all-encompassing form we are accustomed to in the post-Aristotelian universe.
The whole point is that in Herodotus' time Greek science was still open
to outside influences, possessing an inner freedom that would somewhat
dissipate later on. As Bertrand Russell aptly observes, in the fourth century
BCE Greek science began to pay obeisance to metaphysical dogmatism. What
happened was that Herodotus, in his wanderings through the northern coast of
the Black Sea, Mesopotamia, and other exotic lands, encountered a non-Greek
(probably Assyrian) geographic tradition -- sometimes accurate, sometimes not "
and presented some of its elements to the Greek reader. What is equally true is
that the Greek world disregarded this information, so it lay idle for many
centuries afterwards. The invaluable observation concerning the Caspian Sea
being an enclosed basin remained rejected and unused and at times even ridiculed.
The sense of a brilliant discovery that it leaves us with is anachronistic, if
for no other reason than the fact that we view it from completely different
positions than the ancients did. As we know, the ancients remained unimpressed
with Herodotus' geographic revelations. The Greek civilization, rejecting a
large part of the scientific knowledge of the East, was later forced to
discover virtually everything anew. In fact, during the Renaissance European
civilization followed the same "independent" path, so that we should not be
surprised at Herodotus' intellectual openness and the Hellenistic indifference.
A useful analogy can be gained from the story of the great astronomer
Aristarchus of Samos, who lived from about 310 to 230 BCE. Aristarchus
constructed a fairly comprehensive heliocentric system of the world and made a
pretty accurate estimate of the size of many heavenly bodies and the distances
between them. There was no inquisition at that time and his theory was quite
respectable politically. Nevertheless, it was refuted by scientists and left to
gather dust for eighteen hundred years (although it resurfaced on a few
occasions in the course of that time).
In short, the history of Greek science (particularly of empirical
science) is not only the account of triumphs that it often appears to be. The
invaluable information brought by Herodotus from the East was spurned by
geographers. Heifetz' attempt to turn it into a value-based anachronism only
compromises his own intellectual Euro-centrism and amusing faith in the
uninterrupted advance of science.
D) The lifespan of Artemisia and Mausolus.
we recall, Herodotus was born in the Greek city of Halicarnassus in Caria, Asia
Minor. In his youth he was actively involved in the city's political life and was
eventually exiled from there. There is no doubt that he was very well informed
about the recent past of his native city. Thus his account of Artemisia, Queen
of Halicarnassus, who ruled the city during the time of Xerxes and took the
side of the Persians in the campaign of 480/479 BCE (during Herodotus'
lifetime), appears to be an unremarkable and undeniably accurate detail from
recent and actual military history.
draws attention to the fact that Halicarnassus makes another appearance in the
popular history of Greece -- this time in the middle of the fourth century BCE
when Caria and its capital city of Halicarnassus were ruled by Mausolus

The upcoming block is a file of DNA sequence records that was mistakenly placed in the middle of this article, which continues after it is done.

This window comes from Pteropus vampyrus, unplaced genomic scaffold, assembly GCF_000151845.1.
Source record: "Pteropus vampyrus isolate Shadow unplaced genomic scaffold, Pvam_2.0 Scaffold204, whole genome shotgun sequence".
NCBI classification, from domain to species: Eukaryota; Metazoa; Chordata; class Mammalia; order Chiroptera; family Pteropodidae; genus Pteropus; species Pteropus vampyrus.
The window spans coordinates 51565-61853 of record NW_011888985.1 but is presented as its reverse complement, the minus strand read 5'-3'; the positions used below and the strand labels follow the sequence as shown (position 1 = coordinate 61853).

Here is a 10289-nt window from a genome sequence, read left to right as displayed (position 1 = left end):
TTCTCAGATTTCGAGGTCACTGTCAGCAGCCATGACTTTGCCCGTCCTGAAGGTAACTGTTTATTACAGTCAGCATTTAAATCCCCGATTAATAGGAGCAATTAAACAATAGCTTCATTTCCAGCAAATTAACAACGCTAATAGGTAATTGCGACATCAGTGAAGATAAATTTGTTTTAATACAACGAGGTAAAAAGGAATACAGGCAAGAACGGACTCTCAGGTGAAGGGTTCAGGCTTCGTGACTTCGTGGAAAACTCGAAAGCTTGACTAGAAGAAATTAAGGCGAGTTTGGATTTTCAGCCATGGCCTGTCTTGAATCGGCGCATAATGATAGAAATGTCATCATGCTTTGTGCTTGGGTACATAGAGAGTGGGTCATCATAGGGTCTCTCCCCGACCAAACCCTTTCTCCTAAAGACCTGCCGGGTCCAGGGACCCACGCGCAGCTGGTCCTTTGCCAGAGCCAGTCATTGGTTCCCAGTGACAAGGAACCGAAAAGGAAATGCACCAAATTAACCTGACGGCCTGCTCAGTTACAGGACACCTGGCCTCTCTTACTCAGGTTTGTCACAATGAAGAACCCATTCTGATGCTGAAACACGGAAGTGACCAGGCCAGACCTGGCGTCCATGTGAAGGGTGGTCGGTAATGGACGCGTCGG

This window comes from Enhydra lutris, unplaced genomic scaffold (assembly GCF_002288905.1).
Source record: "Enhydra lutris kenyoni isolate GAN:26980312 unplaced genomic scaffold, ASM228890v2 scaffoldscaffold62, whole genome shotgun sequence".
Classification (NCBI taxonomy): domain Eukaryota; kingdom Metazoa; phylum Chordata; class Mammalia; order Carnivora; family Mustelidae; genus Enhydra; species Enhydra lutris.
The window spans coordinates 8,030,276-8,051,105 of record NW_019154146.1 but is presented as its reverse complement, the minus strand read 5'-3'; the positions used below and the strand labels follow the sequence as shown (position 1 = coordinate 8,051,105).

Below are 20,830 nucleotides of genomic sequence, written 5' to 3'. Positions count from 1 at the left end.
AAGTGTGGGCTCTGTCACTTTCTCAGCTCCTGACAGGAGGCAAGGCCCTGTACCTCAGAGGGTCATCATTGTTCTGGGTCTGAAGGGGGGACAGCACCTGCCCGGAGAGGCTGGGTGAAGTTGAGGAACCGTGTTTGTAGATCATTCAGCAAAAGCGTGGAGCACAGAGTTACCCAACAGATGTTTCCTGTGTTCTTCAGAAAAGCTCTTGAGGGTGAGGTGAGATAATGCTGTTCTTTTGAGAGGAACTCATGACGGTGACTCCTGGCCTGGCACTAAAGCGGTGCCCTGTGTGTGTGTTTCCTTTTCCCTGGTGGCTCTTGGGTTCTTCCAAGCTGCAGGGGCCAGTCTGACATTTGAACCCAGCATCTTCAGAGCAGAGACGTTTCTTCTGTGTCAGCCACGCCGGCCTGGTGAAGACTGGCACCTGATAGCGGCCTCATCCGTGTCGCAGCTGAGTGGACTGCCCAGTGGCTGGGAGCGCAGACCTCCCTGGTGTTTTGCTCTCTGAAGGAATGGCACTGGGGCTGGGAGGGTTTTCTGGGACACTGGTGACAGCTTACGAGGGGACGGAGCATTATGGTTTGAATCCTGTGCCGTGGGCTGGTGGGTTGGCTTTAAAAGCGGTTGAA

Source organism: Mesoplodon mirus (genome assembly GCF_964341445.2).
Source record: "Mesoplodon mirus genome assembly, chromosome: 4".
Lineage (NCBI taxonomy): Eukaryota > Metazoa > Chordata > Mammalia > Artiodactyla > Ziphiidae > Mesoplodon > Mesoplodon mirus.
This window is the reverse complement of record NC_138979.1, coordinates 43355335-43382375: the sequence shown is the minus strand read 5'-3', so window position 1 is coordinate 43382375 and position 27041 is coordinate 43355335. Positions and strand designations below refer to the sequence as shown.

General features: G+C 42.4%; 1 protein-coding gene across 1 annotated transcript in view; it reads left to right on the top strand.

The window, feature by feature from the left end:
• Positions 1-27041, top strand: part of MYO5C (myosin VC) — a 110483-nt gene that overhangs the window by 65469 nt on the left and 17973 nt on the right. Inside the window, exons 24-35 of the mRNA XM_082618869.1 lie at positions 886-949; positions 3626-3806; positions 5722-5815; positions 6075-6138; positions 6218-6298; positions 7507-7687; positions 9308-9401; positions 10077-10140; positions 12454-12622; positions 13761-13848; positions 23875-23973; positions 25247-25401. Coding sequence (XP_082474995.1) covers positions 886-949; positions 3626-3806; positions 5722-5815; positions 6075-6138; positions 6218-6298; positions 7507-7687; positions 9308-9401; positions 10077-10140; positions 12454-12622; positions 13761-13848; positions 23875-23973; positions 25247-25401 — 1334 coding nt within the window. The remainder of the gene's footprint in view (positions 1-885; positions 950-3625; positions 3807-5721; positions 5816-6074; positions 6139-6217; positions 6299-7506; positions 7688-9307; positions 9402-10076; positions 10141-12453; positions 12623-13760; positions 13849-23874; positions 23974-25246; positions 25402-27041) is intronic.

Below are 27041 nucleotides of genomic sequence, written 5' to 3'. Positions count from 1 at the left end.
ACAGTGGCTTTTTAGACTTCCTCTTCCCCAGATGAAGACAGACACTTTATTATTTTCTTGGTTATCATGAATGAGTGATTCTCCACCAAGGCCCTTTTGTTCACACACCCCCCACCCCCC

-- a king/tyrant. According to numerous accounts of ancient historians, he died in
353 BCE. His contribution to the history of world architecture was a
magnificent two-tiered tomb; hailed as one of the seven wonders of the world it
gave birth to a new word -- mausoleum. According to Roman historians, its
construction was begun by Mausolus' inconsolable widow Artemisia. The widow
passed away four years later, but construction continued, to be completed long
afterwards, during the reign of Mausolus' grandson.
each of the two centuries (the fifth and the fourth centuries BCE) seems to
have an Artemisia of its own. In Heifetz's opinion, this compromises at the
very least one of the stories about Artemisia, probably the earlier one by
yet there is nothing particularly confusing about this story. In Herodotus' History
Artemisia is depicted as an independent, unmarried ruler of Halicarnassus at a
time when there was no Mausolus -- either alive or dead -- in the city.
Nevertheless, the name Mausolus does appear in Herodotus' books (5:118). It
refers to one of the forebears of the Halicarnassus kings whose son, Pixodarus,
took part in the uprising of the Ionian cities against Darius. Thus the name
Mausolus was not unique -- on the contrary, it was a commonly used royal name in
Greco-Carian Asia Minor. A king/tyrant bearing this name undoubtedly ruled
Caria during the first half of the fourth century BCE. Heifetz was confused by
the historians' report that this Mausolus had a wife by the name of Artemisia.
Yet Artemisia was a rather popular women's name and it was also given to
several geographic locations. The name was borne by countless women, both
famous and unknown, in different places and different times -- up until the
Renaissance. That is about the extent of the entire brouhaha.
Alexander, the king of Macedonia, in Herodotus' work.
who appears to be partial to this name, takes a minor Macedonian king from the
mid-fifth century BCE (mentioned by Herodotus on several occasions), and tries
to make him into Alexander the Great. I would have no difficulty in gathering
all the passages where Herodotus mentions Alexander the son of Aminta, crown
prince and later king of Macedonia (incidentally, Thucydides refers to him
several times as the father of Perdicca, a Macedonian king during the time of
the Peloponnesian War; a single such mention is enough to refute another of
Heifetz's correspondences); however, I am quite loath to inflate this paper
with uninteresting quotations. They depict an enterprising, unscrupulous prince
who is capable of murdering Persian messengers in his own house and then, to